A Say in Keeping History Alive


With imposing views across the city, York’s Clifford Tower will remain a breath-taking North Yorkshire landmark long into the future thanks to some loving restoration and repair work helped along with a little help from one of the counties finest scaffolding exponents.

Whichever way you look the City of York makes for a dramatic vista with its sequence of castles, prisons, law courts and many other spectacular properties. Look closely at the castle close to the River Foss and you’ll spot the now-ruined keep of the medieval Norman castle commonly referred to as Clifford’s Tower.

More than nine centuries of history have roots in this world-famous place, so any scaffolder would surely be proud to play a part in helping restore a past, so important to York’s future. The original mound of Clifford’s Tower, with a timber structure at the top, was constructed by William the Conqueror in 1068 as a statement of his power over the whole area.

The passage of time however along with huge numbers of visitors meant restoration work was urgently needed to both conserve and repair the tower for future generations to enjoy.

English Heritage has told us: “In June 2020, City of York Council granted planning permission to enable conservation and improvements to visitor infrastructure at Clifford’s Tower, following our consultation which showed clear support among the people of York for the plans.

“Following this, separate Scheduled Monument Consent was granted in September 2020, meaning that all the necessary permissions were now in place for work to start. Work started on our project to undertake specialist care of the tower’s historic fabric in November 2020.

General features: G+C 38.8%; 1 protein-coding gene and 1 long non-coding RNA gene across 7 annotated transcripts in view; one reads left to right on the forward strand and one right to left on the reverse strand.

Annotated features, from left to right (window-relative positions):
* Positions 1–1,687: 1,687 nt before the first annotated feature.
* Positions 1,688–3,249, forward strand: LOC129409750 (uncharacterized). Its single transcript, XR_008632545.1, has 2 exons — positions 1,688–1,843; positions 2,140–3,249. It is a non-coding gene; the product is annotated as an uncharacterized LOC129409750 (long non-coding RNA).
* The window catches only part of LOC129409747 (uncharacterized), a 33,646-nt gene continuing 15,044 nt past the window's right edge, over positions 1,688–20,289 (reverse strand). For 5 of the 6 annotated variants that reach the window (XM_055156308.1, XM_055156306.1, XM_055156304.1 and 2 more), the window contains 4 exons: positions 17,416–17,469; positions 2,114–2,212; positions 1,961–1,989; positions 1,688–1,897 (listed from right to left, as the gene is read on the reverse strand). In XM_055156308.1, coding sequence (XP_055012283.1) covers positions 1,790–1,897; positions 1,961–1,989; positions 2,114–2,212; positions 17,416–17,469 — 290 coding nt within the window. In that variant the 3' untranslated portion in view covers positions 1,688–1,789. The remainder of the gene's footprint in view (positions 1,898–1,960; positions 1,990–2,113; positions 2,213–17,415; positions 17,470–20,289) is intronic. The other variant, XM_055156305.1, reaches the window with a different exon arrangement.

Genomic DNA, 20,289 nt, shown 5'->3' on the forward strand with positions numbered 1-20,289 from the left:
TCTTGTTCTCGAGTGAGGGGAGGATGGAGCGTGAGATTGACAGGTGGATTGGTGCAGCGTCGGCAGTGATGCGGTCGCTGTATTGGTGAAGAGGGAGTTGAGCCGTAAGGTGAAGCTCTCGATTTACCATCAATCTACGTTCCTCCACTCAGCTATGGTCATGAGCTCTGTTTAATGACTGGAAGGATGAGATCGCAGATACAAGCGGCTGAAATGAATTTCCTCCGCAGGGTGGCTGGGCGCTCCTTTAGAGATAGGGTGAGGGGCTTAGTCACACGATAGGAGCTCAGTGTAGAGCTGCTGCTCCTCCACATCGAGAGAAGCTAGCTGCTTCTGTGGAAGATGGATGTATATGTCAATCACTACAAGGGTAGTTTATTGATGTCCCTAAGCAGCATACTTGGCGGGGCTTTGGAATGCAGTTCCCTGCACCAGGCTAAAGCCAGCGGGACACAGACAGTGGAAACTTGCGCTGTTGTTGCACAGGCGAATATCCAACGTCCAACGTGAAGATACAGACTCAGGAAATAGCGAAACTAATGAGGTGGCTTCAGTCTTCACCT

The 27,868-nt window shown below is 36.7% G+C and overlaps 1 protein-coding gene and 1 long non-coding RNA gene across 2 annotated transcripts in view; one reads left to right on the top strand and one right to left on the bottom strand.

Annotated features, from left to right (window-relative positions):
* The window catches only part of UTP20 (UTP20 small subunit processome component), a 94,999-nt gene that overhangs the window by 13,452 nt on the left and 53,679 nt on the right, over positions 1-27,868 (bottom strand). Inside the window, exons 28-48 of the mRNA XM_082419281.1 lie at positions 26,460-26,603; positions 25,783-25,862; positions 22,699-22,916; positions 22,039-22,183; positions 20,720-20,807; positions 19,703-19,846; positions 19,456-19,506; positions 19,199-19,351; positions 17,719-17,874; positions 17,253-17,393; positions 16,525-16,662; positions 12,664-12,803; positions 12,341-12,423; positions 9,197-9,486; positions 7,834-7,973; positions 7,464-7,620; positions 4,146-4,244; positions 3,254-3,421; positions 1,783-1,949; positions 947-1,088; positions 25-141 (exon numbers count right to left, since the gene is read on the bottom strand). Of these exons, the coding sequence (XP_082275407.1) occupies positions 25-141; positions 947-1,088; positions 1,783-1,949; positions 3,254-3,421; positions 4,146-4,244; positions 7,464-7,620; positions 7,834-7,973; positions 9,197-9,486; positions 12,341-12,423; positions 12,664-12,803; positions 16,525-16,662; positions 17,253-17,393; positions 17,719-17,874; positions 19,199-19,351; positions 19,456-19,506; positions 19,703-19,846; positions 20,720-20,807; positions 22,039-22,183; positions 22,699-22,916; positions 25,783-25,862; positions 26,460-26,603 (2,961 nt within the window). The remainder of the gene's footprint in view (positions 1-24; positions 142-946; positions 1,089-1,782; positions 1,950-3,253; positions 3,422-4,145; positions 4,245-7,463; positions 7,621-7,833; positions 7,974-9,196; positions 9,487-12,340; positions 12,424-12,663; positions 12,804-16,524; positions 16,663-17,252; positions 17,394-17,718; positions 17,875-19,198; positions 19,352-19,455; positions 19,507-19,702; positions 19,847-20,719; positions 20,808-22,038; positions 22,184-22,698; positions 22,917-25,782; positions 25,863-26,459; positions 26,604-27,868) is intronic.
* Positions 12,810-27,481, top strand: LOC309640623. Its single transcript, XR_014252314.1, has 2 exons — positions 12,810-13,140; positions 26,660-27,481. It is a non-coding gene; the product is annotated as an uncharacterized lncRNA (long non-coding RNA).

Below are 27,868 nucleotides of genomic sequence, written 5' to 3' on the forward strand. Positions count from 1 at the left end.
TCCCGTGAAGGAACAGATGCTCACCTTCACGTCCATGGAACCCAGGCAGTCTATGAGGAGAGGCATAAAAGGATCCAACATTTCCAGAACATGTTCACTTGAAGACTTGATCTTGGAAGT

Though the tower is now likely to have to remain closed to visitors until the project is completed in summer 2021.”

Wetherby based Say Scaffolding was charged with the task of erecting a scaffolding design strong and safe enough to be set in place for 30 weeks, while the work was carried out by Simpson of York.

Say offer bespoke and innovative scaffolding solutions using a combination of traditional tube and fitting, and Layher system scaffolding. And with Managing Director Philip Wetten both pricing up the job and also playing a leading role in its creation with Scot Nicholas, director of Raptor Scaffolding Design, English Heritage were in good hands throughout.

They chose a free-standing barrow run scaffold fully buttressed on both sides with an attached Layher system stair tower. A 2000kg goods hoist was attached to the end of the scaffold to help with the project. The fully external perimeter scaffold has a neat and efficient look having seen five fully boarded lifts. In short, everything required for restoration and repair work.

In fact, previous experience is invaluable on such a challenge – Say could fall back on the knowledge gained from lifts fully boarded in 2019. It’s also important to note the work involved in putting three temporary roof sections in place – one over the main entrance and another over stair cores one and two.

And when it comes to a safe and secure working platform for a new roof structure the company weren’t found wanting. Enter a birdcage scaffold bridged two ways from a central independent to the internal perimeter scaffold. The view looking up from the bottom of those well-trodden steps is certainly impressive.

Most scaffolders would agree any project of historical importance should blend in with the surroundings as best as possible, and this is certainly the case with the Clifford Tower. It’s scaffolding guaranteed to do any castle proud. But then this isn’t surprising given the history of the company involved.

Established in 2004, SAY Group of Companies / SAY Scaffolding (Northern) Ltd has established itself as a key player within the scaffolding industry, providing access, protection and support scaffolding for a broad range of infrastructure, building and refurbishment projects.

A Say in keeping history alive is worth its weight in Yorkshire Gold.


This article was first published in the ScaffMag Magazine Issue 12